It’s easy for sighted people to forget that beauty isn’t just for the eyes to enjoy. It can also be heard, smelled, and felt. This was evident at Anthony and Kelly Anne Ferraro’s wedding on October 2.
Anthony is a blind Paralympian who won gold at the 2018 USA Judo National Championships for the Blind and Visually Impaired. He’s also a talented guitarist and a motivational speaker.
Kelly Ann wanted her husband to experience her in a beautiful gown, so instead of having one design that was attractive to the eye, she contacted Loulette Bride to have one made that felt amazing to the touch.
“Kelly really wanted to … make it really special for me,” he told Newsweek. “She went above and beyond” to find the wedding dress, which was made “tactilely pleasing” with the use of chiffon, lace, silk, and velvet.
The dress features a lovely fringe on the arms, which made her look angelic when she waved her arms. It most likely feels amazing as well.
A traditional wedding does not allow the husband to see the bride in her gown until she walks down the aisle. He wasn’t allowed to touch the dress until that magical moment at the Ferraro wedding.
“She wouldn’t let me know anything about it until she came down the aisle and I got to touch it, so it was incredible,” he said. “It was so beautiful to me … I could picture her in my head perfectly,” said Ferraro.
“The textures are everything,” said Ferraro. “I see through my fingers, and through my hands, and through … touch.”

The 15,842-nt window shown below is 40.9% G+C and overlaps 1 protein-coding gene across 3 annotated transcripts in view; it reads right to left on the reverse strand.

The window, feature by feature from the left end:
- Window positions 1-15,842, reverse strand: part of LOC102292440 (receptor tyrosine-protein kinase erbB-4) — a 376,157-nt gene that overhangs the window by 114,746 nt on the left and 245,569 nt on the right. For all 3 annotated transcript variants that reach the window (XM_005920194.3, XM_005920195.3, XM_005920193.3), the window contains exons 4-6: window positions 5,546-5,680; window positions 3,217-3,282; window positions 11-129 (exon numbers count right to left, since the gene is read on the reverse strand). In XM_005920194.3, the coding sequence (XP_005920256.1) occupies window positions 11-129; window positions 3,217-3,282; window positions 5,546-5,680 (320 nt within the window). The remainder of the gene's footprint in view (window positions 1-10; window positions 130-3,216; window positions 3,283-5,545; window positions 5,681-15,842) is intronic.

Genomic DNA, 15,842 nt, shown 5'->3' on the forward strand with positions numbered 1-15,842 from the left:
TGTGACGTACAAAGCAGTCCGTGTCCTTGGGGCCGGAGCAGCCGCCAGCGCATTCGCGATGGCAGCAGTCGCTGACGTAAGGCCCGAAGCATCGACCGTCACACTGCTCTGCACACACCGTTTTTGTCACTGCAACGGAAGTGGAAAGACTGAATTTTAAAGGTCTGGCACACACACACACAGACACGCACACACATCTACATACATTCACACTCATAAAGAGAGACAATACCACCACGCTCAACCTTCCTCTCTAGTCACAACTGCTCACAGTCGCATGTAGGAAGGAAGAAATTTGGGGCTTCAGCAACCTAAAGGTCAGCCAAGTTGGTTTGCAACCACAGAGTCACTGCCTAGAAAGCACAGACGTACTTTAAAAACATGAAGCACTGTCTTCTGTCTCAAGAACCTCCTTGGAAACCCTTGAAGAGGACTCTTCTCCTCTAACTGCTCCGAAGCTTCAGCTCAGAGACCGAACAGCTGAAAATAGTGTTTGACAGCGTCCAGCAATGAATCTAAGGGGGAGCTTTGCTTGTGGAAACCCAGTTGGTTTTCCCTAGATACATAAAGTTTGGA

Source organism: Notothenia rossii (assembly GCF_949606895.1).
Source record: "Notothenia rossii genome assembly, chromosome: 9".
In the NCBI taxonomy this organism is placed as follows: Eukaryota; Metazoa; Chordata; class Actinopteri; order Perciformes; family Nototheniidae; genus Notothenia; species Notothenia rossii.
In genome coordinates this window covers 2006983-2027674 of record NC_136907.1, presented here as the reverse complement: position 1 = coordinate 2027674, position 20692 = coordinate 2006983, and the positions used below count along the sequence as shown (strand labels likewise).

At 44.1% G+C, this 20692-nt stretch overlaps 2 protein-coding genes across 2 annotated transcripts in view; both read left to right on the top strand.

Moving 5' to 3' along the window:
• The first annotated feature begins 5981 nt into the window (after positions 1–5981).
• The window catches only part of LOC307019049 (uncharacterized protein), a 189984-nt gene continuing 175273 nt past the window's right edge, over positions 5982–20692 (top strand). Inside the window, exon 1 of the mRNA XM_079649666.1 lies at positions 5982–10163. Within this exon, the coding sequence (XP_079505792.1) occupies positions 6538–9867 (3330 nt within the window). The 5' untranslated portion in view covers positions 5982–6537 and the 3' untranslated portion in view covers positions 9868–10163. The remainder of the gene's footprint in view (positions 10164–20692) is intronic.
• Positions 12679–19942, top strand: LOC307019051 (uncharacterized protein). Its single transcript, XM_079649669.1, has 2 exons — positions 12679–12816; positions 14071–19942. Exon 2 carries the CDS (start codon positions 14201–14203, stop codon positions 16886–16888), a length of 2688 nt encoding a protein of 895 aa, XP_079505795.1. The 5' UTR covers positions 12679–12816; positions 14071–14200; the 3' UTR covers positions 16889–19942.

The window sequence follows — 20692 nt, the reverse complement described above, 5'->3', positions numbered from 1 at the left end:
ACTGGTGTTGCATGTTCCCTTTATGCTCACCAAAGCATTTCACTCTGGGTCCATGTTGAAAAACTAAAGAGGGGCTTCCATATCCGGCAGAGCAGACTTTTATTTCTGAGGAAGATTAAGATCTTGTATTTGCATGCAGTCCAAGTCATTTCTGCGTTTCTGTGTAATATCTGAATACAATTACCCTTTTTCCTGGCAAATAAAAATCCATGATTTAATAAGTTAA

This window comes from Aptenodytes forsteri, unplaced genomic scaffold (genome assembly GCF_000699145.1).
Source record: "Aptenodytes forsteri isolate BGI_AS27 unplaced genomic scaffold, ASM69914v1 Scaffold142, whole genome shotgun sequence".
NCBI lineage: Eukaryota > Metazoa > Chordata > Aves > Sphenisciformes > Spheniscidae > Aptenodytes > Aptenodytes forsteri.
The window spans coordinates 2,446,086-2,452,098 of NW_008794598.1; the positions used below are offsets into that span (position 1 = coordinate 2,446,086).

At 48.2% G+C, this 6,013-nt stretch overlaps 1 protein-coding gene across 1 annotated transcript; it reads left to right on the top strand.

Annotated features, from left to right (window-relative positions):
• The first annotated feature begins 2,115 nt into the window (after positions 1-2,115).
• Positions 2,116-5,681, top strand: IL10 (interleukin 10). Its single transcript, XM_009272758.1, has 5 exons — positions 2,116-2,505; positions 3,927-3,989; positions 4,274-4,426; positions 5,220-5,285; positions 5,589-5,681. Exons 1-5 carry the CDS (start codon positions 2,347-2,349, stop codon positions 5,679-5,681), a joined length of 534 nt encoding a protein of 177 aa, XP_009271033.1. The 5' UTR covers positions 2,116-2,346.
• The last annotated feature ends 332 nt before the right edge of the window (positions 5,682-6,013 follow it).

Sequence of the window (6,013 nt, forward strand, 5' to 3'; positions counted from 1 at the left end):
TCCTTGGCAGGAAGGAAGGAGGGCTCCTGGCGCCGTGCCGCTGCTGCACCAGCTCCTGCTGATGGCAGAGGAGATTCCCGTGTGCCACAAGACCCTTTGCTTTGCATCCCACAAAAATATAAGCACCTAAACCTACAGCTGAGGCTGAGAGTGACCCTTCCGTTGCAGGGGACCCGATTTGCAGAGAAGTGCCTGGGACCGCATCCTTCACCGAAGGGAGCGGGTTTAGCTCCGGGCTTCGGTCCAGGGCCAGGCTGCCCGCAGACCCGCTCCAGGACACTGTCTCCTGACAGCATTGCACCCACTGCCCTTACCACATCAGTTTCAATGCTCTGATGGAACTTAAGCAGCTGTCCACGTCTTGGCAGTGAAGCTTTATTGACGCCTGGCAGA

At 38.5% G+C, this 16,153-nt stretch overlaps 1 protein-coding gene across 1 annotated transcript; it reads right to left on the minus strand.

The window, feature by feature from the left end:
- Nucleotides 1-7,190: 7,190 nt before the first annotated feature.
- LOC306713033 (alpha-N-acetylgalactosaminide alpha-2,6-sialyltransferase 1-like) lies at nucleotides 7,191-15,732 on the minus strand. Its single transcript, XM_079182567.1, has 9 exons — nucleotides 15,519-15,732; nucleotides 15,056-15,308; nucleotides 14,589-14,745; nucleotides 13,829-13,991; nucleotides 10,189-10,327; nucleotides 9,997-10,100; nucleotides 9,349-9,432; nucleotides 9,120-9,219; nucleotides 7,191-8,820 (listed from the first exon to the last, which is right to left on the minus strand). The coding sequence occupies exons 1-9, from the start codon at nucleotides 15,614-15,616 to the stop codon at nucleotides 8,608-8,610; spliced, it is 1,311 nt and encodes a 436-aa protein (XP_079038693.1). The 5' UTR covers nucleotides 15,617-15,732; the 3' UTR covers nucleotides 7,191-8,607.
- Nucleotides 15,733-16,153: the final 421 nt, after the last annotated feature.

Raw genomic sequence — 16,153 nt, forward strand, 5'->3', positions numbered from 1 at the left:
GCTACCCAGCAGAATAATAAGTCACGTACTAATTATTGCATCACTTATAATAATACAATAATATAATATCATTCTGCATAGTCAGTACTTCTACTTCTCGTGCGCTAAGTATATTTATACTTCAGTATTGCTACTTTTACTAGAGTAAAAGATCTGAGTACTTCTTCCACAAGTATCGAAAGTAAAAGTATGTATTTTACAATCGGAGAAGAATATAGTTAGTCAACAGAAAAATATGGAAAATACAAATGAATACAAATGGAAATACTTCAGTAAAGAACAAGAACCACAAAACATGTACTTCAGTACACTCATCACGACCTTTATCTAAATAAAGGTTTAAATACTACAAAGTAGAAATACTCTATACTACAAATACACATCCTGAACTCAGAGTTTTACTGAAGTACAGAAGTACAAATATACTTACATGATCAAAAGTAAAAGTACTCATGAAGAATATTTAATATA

A video of Anthony’s wedding that he posted on social media went viral because people enjoy the idea that beauty isn’t just about what we experience with our eyes. It has had over 550,000 views since it was posted on October 13.
The dress was described as “the sweetest thing ever” by one commenter.
After being introduced by friends, the pair met in 2018. When they first met, Anthony told USA Today he felt an “instant connection.” Kelly Ann was inspired by their relationship to learning how to make a safe living space for Anthony by placing bubble wrap or pillows over sharp objects in the house.
She also learned to appreciate his love for the feel of soft materials like velvet.
Studies show blind people have enhanced senses of hearing, smell, and touch. Researchers from the Society for Neuroscience discovered that blind people can process touch sensations faster than sighted people.
“Our findings reveal that one way the brain adapts to the absence of vision is to accelerate the sense of touch,” Daniel Goldreich, PhD, said according to Science Daily. “The ability to quickly process non-visual information probably enhances the quality of life of blind individuals who rely to an extraordinary degree on the non-visual senses.”
Kelly Ann’s wedding gown was an exceptionally thoughtful gift for her husband on their wedding day. It also sends an important message to the rest of the world. Every couple is unique. Every individual is unique. But as we expand our horizons and learn to see the world through the eyes of others, we might discover beauty in unexpected places.